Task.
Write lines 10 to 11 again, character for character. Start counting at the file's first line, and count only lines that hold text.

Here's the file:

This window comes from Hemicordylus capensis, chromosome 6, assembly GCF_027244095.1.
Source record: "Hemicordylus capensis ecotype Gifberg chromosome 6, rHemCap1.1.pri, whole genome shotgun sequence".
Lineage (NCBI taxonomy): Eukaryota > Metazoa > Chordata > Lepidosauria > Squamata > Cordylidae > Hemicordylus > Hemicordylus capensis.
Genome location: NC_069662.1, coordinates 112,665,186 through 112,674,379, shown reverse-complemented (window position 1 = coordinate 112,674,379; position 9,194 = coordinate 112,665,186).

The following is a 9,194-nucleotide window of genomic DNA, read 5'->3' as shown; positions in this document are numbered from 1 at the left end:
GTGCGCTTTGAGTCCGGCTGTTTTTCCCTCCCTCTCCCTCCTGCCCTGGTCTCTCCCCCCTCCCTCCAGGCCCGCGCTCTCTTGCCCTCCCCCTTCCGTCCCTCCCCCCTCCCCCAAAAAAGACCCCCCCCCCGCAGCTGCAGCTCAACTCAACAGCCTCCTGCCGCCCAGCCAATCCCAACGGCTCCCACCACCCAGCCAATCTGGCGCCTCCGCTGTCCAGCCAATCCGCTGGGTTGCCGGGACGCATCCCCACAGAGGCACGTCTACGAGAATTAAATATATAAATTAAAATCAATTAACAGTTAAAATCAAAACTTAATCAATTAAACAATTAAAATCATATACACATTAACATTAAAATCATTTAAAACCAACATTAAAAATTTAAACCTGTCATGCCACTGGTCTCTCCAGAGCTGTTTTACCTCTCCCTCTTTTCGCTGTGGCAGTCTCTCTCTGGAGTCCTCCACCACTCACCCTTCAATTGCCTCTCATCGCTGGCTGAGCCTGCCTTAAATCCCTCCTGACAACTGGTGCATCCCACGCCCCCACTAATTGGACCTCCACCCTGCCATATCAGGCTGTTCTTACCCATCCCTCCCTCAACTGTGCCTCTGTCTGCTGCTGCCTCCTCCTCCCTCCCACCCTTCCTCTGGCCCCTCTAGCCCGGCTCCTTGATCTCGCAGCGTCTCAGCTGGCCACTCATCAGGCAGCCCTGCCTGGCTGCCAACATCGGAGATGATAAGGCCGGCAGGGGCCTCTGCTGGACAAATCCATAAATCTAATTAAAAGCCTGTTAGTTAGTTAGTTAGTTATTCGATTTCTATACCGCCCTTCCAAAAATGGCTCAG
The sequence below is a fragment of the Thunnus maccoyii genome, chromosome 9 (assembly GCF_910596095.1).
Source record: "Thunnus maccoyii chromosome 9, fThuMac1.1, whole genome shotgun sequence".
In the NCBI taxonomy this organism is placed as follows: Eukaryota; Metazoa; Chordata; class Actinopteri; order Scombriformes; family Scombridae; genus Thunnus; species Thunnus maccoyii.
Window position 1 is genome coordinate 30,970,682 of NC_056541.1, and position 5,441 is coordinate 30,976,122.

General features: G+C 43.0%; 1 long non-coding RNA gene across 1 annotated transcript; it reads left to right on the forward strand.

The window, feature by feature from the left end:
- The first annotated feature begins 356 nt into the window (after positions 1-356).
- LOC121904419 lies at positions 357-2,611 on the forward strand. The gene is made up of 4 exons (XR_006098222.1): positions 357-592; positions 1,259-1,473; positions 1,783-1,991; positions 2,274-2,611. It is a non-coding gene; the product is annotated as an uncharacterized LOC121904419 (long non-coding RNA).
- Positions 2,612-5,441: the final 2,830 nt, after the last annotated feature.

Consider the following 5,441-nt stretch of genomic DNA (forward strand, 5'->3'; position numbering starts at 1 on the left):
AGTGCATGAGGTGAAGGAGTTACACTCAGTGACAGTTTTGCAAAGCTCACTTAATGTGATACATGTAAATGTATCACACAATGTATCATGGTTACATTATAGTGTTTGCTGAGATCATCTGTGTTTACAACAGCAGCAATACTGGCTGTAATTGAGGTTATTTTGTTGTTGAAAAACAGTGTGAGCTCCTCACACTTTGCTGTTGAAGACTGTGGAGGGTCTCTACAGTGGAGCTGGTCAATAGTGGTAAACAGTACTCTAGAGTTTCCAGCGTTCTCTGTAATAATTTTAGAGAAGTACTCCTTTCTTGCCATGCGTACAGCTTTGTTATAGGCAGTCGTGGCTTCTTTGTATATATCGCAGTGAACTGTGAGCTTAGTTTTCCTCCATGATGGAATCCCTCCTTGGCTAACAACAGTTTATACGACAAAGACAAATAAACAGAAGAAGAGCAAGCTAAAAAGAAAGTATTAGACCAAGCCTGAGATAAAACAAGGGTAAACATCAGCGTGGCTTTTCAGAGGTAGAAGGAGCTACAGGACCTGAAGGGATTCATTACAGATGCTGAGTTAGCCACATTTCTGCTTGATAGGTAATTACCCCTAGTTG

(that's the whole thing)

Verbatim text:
Window position 1 is genome coordinate 30,970,682 of NC_056541.1, and position 5,441 is coordinate 30,976,122.

General features: G+C 43.0%; 1 long non-coding RNA gene across 1 annotated transcript; it reads left to right on the forward strand.